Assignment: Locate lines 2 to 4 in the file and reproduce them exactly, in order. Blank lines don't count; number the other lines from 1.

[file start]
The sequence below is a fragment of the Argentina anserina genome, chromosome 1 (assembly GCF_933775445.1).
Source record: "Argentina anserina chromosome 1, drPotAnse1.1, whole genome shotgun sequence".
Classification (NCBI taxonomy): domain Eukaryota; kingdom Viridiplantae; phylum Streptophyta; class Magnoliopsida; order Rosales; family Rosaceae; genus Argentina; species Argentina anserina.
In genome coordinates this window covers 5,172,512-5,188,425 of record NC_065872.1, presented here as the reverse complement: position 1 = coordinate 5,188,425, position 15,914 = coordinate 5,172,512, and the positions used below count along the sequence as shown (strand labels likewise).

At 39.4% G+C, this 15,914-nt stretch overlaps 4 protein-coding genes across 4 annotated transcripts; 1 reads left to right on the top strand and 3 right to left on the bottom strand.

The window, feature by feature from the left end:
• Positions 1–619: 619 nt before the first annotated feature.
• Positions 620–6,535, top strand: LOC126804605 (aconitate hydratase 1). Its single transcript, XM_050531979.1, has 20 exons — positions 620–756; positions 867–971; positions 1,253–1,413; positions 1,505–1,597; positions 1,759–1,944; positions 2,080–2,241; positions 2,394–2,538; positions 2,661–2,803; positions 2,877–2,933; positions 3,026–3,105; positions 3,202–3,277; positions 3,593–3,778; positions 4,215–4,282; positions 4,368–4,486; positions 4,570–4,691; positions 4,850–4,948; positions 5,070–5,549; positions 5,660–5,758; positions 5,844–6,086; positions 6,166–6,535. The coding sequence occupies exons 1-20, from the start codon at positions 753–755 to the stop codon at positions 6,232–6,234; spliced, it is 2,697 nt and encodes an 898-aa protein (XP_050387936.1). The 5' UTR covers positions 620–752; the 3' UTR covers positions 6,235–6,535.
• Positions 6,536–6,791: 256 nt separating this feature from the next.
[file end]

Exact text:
Source record: "Argentina anserina chromosome 1, drPotAnse1.1, whole genome shotgun sequence".
Classification (NCBI taxonomy): domain Eukaryota; kingdom Viridiplantae; phylum Streptophyta; class Magnoliopsida; order Rosales; family Rosaceae; genus Argentina; species Argentina anserina.
In genome coordinates this window covers 5,172,512-5,188,425 of record NC_065872.1, presented here as the reverse complement: position 1 = coordinate 5,188,425, position 15,914 = coordinate 5,172,512, and the positions used below count along the sequence as shown (strand labels likewise).